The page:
Rohingya Crisis  — ‘The Muslim Rohingya are a distinct ethnicity who lived primarily in the southwest Myanmar’. They are one of the most persecuted ethnic groups in the world. The advent of the 1990s saw some 250,000 Rohingyas from the Arakan region (Northern Rakhine State) in Myanmar flee from the country in an intensified post-election crackdown10. They fled ‘in order to avoid violence, persecution, and threats to their lives’. In the following years, they have continued to run away from the repressive state policies and practices. A common destination for this involuntary migration was the Cox Bazaar region, in the Chittagonian district of Bangladesh. These refugees have remained in this prolonged situation of unsettlement and displacement for over two decades.

Ever since Myanmar’s independence from the British Empire in 1948, it has been ‘plagued by ethno-religious tensions and armed conflicts’. Although a significant amount of the conflicts has the State as a major actor, ‘inter and intra tensions also exist within the ethnic minorities in the country’. One prominent instance is the tussle in between the majority Rakhine Buddhists and the minority Rohingya Muslims in the Arakan region of Myanmar. The difference in the historical narratives of the two ethnic groups of the region sheds light on the ethnic conflict to determine the legitimacy to reside. In the Rohingya narrative, the Arakans had an independent kingdom prior to the British occupation of the region. However, evidence from the census of British India (1931) makes a distinction in between an older community of Muslims known as “Arakan Mahomedans” and the more recent migrants who they called “Chittagonains”. So, the origins of the ‘Rohingya heritage can be traced back to the neighboring Bangladesh’.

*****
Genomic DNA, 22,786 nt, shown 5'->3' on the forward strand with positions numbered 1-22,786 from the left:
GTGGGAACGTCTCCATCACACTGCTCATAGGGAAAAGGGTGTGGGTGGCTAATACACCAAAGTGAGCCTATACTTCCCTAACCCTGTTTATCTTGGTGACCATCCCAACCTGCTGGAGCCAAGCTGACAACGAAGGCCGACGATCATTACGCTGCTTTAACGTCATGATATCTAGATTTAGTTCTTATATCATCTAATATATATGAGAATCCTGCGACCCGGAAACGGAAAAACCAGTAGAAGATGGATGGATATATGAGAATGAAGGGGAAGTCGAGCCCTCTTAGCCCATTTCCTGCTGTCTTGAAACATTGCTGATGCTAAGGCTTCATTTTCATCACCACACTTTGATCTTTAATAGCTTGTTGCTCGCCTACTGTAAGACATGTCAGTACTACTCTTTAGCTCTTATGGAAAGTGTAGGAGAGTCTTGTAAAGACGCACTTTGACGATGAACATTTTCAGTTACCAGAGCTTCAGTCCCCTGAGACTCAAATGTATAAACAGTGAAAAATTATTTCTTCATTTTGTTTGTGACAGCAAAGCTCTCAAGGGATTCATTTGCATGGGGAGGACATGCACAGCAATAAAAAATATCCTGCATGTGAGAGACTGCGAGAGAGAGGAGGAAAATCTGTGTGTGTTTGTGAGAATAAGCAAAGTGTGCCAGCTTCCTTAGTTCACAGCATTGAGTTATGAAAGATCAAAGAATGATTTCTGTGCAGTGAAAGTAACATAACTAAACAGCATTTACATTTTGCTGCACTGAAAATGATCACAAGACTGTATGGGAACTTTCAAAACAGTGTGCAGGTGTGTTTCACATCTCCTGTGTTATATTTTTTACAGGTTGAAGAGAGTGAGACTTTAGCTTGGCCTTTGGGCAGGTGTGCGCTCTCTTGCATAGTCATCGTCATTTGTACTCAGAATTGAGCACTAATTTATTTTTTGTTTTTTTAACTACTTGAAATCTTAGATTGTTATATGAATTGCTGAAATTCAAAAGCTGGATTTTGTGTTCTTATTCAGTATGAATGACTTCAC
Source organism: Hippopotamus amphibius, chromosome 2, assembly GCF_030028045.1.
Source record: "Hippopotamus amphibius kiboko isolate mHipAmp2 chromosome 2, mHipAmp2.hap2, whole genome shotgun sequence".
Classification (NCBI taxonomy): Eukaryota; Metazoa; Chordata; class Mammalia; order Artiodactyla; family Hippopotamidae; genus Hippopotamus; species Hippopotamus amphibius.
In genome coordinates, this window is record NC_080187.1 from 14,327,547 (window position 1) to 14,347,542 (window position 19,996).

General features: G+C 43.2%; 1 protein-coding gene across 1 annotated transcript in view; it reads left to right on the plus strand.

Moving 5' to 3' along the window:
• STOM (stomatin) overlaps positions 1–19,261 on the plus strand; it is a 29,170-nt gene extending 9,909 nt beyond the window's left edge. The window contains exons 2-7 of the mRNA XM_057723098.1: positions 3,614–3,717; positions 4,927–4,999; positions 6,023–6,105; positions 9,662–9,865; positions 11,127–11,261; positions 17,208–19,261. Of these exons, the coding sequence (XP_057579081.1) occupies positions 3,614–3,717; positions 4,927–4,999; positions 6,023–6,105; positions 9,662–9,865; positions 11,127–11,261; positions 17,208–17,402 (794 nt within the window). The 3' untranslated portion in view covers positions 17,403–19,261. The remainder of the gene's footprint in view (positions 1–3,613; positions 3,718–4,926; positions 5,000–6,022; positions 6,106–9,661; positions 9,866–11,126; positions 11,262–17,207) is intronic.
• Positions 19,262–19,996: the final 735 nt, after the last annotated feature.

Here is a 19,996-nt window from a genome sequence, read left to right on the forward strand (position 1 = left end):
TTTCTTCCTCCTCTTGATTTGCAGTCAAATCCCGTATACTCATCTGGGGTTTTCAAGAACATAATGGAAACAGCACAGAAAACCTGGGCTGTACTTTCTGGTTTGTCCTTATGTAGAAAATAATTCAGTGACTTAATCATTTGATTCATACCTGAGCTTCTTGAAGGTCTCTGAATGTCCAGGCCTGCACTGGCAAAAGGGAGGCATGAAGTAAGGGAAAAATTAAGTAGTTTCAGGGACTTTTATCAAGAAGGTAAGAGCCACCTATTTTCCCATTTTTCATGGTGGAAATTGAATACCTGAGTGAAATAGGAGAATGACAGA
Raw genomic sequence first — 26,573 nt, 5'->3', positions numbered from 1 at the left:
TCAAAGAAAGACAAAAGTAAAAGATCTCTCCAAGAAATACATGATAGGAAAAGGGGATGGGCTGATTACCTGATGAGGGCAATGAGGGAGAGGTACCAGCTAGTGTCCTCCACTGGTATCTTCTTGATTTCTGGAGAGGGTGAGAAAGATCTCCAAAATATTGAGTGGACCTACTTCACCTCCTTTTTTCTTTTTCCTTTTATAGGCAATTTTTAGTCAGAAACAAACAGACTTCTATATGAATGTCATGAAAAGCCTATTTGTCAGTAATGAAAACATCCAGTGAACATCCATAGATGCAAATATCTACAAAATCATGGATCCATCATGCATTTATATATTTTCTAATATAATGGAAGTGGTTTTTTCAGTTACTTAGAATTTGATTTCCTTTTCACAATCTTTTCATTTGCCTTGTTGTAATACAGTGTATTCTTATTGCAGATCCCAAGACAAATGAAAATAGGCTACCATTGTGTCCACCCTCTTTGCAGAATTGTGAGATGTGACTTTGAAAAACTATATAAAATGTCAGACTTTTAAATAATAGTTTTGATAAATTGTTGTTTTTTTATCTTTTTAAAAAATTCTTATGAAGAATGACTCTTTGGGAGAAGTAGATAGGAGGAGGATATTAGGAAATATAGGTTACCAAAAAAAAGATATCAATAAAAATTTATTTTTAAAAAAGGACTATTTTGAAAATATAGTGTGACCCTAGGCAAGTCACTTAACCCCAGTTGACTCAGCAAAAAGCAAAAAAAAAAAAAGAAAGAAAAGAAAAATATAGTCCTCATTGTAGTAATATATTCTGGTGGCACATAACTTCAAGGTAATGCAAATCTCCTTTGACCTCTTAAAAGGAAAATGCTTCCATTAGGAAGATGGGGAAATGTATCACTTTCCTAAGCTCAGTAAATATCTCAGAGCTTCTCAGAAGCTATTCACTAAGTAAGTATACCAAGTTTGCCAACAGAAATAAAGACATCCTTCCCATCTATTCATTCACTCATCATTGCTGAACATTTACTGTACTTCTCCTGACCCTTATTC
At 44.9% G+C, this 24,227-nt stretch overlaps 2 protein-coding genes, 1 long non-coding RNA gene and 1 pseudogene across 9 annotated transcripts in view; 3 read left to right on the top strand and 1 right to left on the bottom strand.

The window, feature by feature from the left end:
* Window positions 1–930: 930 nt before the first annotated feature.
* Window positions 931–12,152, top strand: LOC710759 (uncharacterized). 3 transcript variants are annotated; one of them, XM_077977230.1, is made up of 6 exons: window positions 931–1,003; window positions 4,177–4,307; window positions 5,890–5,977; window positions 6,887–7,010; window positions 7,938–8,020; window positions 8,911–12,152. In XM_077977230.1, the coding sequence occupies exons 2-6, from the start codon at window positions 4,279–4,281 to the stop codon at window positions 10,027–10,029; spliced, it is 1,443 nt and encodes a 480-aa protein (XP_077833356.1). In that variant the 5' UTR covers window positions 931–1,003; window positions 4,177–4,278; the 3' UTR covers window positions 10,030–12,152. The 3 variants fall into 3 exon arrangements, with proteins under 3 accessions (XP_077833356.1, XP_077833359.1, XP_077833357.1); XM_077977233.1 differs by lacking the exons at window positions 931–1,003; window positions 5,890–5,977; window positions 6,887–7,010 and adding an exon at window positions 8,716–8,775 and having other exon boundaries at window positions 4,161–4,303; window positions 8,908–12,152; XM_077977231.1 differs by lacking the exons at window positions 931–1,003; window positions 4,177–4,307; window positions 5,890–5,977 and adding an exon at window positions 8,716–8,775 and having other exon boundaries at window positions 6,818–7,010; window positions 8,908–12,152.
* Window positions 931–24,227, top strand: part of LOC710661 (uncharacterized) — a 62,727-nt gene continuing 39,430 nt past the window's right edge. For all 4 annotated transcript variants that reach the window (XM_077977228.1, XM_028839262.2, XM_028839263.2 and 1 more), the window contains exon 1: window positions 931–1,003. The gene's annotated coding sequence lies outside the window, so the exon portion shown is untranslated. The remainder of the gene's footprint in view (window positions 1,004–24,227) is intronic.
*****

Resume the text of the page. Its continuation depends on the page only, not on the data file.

The more recent confrontations in the Rohingya conflict can be attributed to the disproportionate use of force by the state in response to insurgent attacks on police outposts (needs citation). ‘The human-rights violations included bonded labour, restrictions on movement and marriage, arbitrary detention, systematic extortion, sexual violence, peremptory taxation and property confiscation’21. In 2017, as a result of State persecution, about 500,000 Rohingyas escaped to the already over-crowded camps in Bangladesh. The discrimination against the them doesn’t stop on the other side of the border; the lack of infrastructural capabilities, among other reasons, makes it a matter of security for the government of Bangladesh to give them more than a temporary status in their country. The securitization of refugees further adds to the vulnerability of the migrants.##